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As a follow-up to Vanguard founder Jack Bogle’s 2015 stock market prediction paper and related Morningstar article, here are a few selected slides from the presentation deck by Jack Bogle at the Bogleheads XIV conference in October 2015.

bogle2015_1

bogle2015_2

The formula for predicting future stock market returns is:

Future stock returns = Current dividend yield + Predicted earnings growth ± (Reversion to long-term average P/E ratio)

The formula for predicting future bond market returns is:

Future bond returns = Current yield to maturity

At 6% nominal for stocks and 3% nominal for bonds, both 10-year numbers are below long-term averages. However, the 10-year breakeven inflation rate based on TIPS and Treasury yields is roughly 1.5% as of now (late 2015). Using those inflation numbers would result in 4.5% real returns for stocks and 1.5% real returns for bonds, a brighter picture than that painted by other forecasts.

Admittedly it is not a large sample size, but here is a plot of how the 10-year predictions have done so far (1990-2014):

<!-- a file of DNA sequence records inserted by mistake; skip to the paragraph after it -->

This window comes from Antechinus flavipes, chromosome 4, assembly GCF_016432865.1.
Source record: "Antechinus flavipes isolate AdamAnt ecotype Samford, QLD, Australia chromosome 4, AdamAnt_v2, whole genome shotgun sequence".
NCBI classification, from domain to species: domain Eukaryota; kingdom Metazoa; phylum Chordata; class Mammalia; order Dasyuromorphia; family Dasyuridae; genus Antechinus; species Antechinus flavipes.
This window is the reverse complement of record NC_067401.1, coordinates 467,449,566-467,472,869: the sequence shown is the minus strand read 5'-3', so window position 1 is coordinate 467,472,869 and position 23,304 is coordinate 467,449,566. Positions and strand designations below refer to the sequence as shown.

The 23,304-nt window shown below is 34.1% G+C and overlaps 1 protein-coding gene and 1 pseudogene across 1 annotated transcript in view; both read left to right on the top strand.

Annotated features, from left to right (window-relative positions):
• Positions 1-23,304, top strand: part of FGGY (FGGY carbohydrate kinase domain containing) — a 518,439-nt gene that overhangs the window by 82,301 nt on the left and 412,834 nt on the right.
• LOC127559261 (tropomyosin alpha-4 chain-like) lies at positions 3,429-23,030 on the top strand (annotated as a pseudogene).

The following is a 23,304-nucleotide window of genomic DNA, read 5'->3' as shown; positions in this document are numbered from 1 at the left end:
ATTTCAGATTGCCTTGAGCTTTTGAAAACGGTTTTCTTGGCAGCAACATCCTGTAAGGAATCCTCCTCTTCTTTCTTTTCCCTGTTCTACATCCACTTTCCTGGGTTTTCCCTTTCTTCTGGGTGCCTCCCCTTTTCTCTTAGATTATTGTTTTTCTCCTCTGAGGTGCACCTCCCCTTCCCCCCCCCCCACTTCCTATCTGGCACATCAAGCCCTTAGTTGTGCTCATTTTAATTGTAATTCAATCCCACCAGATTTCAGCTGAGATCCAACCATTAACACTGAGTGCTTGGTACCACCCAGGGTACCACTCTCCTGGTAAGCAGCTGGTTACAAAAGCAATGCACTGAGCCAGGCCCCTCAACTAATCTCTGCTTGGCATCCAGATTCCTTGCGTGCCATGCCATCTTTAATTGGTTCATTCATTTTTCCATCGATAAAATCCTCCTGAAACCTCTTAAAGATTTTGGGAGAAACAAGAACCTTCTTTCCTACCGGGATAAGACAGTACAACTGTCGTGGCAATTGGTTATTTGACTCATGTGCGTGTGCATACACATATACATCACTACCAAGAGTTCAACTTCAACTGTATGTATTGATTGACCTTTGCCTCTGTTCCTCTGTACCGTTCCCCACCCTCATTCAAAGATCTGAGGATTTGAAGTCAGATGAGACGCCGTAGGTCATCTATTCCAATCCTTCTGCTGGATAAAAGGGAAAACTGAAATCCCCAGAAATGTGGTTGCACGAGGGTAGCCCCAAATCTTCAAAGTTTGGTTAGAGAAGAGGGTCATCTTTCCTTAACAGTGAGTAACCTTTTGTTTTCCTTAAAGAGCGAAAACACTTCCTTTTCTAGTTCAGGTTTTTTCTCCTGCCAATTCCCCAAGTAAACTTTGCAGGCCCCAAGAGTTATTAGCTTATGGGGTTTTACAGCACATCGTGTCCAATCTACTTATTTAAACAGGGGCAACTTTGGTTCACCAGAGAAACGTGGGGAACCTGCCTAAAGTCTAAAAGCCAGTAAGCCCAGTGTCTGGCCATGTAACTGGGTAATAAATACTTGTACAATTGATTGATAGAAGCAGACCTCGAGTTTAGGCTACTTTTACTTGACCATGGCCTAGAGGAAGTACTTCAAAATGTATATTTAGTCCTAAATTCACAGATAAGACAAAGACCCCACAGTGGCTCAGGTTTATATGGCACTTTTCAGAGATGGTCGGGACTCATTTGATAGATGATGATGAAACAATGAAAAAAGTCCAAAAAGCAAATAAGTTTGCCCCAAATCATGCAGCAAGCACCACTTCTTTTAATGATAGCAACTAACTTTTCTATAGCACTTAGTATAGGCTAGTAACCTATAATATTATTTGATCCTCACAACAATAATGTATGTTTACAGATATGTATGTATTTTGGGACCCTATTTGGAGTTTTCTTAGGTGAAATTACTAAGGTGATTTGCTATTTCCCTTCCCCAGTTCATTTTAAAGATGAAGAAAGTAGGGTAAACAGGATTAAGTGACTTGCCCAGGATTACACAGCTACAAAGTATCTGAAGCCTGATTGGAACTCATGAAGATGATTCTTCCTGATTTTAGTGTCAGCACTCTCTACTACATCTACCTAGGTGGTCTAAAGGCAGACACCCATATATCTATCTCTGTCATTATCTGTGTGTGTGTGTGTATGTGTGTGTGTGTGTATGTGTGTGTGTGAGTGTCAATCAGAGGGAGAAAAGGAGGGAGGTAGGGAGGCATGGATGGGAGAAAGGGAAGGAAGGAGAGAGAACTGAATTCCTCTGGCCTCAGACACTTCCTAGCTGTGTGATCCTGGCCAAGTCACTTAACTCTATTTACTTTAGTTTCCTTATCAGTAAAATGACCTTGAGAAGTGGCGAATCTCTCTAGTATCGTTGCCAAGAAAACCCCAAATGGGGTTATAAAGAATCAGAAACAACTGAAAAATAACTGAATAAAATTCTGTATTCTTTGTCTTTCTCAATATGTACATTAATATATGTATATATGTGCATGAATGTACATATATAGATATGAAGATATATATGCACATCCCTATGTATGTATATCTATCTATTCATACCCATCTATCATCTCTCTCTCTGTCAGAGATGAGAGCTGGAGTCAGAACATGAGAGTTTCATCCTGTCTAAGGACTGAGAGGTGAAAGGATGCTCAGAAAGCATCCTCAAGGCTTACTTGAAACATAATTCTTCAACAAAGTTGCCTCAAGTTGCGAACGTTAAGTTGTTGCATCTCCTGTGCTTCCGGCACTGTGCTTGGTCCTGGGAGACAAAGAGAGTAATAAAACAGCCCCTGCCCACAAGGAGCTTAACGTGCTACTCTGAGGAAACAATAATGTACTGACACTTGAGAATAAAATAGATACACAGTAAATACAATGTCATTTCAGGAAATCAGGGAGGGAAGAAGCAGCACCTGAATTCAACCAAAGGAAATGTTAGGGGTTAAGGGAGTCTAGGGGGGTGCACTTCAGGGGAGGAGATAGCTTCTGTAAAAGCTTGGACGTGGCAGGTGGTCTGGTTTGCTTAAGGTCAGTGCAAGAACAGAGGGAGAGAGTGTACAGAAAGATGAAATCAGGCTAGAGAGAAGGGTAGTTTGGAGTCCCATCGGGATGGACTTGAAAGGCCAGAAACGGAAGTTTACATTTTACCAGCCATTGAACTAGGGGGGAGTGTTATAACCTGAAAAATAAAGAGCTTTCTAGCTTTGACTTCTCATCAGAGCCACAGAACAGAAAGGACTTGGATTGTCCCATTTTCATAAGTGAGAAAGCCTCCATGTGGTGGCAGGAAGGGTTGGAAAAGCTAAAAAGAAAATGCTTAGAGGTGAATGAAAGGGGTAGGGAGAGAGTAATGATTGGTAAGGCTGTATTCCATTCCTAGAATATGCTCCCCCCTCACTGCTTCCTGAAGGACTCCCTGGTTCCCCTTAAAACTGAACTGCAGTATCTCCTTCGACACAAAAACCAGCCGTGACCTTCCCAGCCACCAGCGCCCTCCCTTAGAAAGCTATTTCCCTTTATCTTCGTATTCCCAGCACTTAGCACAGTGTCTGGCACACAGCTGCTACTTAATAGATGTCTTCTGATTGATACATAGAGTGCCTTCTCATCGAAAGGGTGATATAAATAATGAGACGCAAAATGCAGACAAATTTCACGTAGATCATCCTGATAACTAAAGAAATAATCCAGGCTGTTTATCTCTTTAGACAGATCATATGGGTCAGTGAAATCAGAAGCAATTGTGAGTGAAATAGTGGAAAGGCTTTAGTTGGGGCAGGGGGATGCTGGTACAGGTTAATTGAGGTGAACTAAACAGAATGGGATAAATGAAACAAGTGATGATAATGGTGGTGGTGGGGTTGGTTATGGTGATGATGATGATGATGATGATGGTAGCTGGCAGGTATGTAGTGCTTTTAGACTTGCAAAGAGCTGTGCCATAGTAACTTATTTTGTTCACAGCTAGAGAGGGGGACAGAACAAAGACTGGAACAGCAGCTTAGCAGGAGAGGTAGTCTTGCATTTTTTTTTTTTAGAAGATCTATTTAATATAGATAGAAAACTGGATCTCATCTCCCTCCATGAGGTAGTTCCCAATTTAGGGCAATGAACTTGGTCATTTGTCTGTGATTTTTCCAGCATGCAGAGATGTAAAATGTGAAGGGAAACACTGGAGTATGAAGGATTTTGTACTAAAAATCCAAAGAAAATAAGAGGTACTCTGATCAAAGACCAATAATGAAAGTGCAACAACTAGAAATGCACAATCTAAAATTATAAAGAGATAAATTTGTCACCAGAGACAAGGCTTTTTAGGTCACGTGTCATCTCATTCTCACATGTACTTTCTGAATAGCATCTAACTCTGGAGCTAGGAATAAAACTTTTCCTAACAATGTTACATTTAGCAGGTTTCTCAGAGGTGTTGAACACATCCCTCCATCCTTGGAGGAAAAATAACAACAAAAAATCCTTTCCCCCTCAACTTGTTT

bogle2015_3

As noted previously, I like to keep track of these forecasts along with those provided by:

Free Rideshare Promo Codes: Uber, Lyft, Gett, Sidecar, Curb, And More

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uberscreenUpdated, possible $20 free credit for existing Uber customers, new codes for both new and existing Silvercar customers.

Summon everything from your phone! Most of these startups offer bonus credit for first-time users. If you live in a major metro area, this can add up several free rides. I’ve used Uber several times now, and it is amazing how the entrenched taxi industry missed a huge tech opportunity. I see the same thing with Target’s online buying experience being so much worse than Amazon.